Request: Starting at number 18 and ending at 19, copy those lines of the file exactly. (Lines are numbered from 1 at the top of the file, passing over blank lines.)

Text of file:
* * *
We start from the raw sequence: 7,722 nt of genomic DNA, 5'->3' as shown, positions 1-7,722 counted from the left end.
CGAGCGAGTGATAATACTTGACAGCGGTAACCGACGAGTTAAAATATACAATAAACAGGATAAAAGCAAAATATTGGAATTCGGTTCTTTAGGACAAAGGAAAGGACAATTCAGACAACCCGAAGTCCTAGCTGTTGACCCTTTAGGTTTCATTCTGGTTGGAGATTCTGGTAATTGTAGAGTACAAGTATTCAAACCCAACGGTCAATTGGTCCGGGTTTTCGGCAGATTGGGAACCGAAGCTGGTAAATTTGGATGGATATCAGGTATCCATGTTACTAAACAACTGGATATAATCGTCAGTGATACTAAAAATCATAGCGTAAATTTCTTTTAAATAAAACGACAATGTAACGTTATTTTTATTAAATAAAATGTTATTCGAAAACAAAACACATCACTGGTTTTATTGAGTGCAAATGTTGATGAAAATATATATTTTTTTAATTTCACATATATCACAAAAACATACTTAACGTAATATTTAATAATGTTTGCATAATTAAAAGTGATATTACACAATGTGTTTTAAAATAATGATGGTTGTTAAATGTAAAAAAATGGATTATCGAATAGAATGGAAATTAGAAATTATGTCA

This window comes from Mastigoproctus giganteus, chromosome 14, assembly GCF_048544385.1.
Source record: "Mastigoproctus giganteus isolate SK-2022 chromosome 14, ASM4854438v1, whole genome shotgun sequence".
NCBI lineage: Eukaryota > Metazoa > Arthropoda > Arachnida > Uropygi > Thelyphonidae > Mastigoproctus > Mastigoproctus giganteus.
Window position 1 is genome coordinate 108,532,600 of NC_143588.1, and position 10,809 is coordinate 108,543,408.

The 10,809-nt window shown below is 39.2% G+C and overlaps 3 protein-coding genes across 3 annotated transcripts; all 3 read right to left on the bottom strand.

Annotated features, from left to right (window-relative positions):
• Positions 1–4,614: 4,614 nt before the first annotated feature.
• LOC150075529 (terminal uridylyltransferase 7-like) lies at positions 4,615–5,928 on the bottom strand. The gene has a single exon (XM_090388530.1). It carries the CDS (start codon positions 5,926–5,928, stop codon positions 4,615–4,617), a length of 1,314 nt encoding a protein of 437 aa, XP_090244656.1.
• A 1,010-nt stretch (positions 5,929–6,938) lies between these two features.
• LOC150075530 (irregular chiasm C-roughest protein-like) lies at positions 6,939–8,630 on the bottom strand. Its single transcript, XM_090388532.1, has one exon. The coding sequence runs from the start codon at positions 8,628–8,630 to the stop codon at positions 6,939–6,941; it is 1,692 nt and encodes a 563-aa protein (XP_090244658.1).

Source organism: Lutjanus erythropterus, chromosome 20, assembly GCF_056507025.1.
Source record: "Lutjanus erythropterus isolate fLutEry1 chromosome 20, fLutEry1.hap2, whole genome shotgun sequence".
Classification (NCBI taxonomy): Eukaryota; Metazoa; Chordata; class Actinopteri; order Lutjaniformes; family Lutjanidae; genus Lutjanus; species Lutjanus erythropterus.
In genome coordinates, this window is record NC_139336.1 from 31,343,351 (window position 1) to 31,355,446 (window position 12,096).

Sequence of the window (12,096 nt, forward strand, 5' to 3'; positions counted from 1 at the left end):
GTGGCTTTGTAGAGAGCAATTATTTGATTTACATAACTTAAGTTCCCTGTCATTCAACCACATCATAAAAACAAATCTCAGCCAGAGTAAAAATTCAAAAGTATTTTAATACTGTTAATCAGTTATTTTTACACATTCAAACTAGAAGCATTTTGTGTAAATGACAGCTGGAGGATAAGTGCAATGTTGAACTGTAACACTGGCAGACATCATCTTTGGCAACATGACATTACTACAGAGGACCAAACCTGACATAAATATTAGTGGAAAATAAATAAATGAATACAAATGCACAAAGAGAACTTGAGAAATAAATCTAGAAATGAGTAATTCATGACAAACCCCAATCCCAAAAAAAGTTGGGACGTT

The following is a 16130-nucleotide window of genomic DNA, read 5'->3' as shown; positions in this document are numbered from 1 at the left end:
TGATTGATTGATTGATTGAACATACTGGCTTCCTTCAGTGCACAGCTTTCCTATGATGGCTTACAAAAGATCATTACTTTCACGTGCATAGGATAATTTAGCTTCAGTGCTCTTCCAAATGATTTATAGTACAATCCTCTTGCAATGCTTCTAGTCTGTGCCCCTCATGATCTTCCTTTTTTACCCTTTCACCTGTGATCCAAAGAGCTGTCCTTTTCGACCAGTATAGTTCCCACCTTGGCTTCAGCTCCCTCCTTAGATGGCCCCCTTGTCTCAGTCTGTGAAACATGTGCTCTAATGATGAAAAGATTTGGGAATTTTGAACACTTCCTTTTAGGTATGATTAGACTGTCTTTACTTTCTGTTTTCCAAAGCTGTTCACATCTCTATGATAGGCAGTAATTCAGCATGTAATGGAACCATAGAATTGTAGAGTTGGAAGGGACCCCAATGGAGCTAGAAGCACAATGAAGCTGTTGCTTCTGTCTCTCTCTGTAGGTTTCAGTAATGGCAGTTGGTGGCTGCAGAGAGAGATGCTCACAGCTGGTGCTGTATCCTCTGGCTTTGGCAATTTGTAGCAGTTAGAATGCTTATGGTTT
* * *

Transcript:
GTGGCTTTGTAGAGAGCAATTATTTGATTTACATAACTTAAGTTCCCTGTCATTCAACCACATCATAAAAACAAATCTCAGCCAGAGTAAAAATTCAAAAGTATTTTAATACTGTTAATCAGTTATTTTTACACATTCAAACTAGAAGCATTTTGTGTAAATGACAGCTGGAGGATAAGTGCAATGTTGAACTGTAACACTGGCAGACATCATCTTTGGCAACATGACATTACTACAGAGGACCAAACCTGACATAAATATTAGTGGAAAATAAATAAATGAATACAAATGCACAAAGAGAACTTGAGAAATAAATCTAGAAATGAGTAATTCATGACAAACCCCAATCCCAAAAAAAGTTGGGACGTT

The following is a 16130-nucleotide window of genomic DNA, read 5'->3' as shown; positions in this document are numbered from 1 at the left end: